In this book, Terry Rugeley's fourth on southeastern Mexico in the nineteenth century, soggy Tabasco plays the starring role. Rugeley casts it as a “spoiler of empires,” lumping it together with Afghanistan and Vietnam as places that successfully defied great powers. The powers defied by Tabasco were not so great as those repelled by Afghanistan and Vietnam: Agustín de Iturbide's fledgling monarchy, a centralizing Mexico, the US navy of the 1840s, and Mexican allies of the French expedition in the 1860s.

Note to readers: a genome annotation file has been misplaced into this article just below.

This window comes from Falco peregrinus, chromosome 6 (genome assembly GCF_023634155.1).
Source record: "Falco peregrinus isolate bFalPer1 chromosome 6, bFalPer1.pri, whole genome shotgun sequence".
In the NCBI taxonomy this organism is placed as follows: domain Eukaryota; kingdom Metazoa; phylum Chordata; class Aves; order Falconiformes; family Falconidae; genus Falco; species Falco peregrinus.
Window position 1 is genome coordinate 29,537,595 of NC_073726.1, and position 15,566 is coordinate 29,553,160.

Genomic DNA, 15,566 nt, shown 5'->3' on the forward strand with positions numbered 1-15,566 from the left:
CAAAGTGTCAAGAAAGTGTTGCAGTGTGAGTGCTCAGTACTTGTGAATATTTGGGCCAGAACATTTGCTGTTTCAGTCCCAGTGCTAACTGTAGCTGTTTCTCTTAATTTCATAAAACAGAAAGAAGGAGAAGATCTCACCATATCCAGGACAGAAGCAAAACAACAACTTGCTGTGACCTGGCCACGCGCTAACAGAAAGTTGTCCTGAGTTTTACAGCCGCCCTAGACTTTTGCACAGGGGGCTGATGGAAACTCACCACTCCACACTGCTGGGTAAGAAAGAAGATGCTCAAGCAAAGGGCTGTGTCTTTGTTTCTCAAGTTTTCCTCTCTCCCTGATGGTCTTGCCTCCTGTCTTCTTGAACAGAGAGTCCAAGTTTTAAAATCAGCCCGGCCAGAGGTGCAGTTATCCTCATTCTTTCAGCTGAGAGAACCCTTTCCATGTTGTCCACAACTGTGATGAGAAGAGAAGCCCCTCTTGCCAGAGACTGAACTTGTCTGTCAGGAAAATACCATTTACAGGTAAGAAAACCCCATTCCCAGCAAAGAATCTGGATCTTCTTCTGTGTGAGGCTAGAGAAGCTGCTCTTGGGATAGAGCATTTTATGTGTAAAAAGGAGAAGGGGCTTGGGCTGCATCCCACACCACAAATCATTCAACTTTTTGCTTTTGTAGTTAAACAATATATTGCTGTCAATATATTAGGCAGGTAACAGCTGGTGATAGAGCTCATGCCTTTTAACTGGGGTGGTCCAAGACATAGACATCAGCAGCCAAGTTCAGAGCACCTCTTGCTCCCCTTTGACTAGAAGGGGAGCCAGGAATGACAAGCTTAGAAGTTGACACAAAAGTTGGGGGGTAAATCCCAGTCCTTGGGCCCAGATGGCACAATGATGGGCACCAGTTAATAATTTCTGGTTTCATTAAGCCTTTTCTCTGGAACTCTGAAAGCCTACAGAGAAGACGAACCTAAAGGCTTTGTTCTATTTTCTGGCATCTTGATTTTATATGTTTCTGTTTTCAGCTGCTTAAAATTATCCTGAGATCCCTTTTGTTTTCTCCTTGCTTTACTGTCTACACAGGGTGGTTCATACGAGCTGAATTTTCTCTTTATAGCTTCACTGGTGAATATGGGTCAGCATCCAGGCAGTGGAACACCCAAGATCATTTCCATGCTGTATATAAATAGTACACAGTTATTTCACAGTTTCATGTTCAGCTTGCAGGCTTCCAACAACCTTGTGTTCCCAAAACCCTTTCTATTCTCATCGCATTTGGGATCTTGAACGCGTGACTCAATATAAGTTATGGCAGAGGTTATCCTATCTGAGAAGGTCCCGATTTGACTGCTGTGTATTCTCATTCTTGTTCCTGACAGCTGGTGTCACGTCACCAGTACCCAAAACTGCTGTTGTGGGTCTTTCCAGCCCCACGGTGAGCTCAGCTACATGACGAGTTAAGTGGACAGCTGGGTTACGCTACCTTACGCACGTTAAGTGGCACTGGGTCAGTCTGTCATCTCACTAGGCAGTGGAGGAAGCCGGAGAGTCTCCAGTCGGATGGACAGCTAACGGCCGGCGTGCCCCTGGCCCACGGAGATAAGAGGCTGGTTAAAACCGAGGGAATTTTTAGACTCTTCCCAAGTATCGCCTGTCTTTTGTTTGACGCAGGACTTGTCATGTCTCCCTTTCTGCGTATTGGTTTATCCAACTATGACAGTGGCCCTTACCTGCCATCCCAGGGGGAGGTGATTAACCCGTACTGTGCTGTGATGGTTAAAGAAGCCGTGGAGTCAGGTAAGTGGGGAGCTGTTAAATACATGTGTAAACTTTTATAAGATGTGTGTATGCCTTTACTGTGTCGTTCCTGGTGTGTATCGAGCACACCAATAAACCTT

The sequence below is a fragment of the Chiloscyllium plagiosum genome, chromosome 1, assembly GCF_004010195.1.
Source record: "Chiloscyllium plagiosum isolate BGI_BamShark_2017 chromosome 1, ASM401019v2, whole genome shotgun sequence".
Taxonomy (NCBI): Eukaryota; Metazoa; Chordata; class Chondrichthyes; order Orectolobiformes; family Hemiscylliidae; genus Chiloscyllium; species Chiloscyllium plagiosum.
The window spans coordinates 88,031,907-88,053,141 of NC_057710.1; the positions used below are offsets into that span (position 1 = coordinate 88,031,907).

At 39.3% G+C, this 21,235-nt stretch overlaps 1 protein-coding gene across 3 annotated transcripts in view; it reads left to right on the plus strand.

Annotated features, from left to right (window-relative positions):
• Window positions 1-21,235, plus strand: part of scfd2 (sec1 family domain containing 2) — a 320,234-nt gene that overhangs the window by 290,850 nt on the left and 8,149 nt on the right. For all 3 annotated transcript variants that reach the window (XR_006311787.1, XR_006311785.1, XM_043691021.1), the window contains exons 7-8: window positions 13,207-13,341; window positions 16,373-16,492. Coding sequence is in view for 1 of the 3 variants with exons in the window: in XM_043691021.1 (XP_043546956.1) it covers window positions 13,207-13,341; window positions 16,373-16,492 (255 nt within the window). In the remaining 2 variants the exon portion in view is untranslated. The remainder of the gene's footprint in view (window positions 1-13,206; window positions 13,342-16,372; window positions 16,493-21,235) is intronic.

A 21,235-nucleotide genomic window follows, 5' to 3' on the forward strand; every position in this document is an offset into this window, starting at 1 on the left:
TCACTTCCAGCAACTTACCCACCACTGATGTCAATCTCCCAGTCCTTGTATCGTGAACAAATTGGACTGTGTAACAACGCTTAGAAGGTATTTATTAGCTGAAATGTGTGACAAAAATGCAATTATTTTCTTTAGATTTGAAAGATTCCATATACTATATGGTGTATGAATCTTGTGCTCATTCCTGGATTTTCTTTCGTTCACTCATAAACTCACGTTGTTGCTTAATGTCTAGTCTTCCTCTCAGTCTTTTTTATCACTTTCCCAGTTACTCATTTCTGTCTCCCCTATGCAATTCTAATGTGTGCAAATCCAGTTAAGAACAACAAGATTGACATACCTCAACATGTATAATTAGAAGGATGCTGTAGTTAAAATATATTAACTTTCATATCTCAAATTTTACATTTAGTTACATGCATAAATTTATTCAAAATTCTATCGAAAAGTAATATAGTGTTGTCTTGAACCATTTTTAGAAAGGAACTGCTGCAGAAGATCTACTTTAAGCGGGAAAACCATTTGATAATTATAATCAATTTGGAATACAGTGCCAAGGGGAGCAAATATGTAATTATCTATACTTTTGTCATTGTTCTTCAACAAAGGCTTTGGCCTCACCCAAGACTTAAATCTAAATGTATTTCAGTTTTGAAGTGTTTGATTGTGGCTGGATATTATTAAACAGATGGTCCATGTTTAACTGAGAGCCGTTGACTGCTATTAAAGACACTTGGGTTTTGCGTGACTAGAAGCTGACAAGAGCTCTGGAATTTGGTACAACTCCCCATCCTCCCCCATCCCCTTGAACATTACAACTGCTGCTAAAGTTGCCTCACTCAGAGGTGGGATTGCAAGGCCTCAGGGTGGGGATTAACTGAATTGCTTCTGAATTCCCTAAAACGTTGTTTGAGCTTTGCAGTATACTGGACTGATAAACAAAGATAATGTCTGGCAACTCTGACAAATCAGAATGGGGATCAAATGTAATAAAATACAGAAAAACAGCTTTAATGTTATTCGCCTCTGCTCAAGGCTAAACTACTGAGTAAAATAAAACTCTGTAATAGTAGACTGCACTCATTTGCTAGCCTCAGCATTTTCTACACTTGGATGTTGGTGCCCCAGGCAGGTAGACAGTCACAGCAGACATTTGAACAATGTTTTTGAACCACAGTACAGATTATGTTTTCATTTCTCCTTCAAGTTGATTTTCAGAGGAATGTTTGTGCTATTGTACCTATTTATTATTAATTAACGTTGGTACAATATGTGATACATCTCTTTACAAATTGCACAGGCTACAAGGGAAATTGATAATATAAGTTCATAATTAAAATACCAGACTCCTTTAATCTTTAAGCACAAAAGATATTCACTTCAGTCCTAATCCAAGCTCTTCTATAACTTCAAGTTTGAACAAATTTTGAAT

Rugeley credits Tabasco's success in these contests mainly to circumstance. He lists five factors that help spoilers of empires: a forbidding geography (in Tabasco's case, swamps); a peripheral location; a lack of resources, which reduces the effort that great powers will invest in conquest; a lack of governing institutions, which prevents a place from being conquered by crushing a single foe;...

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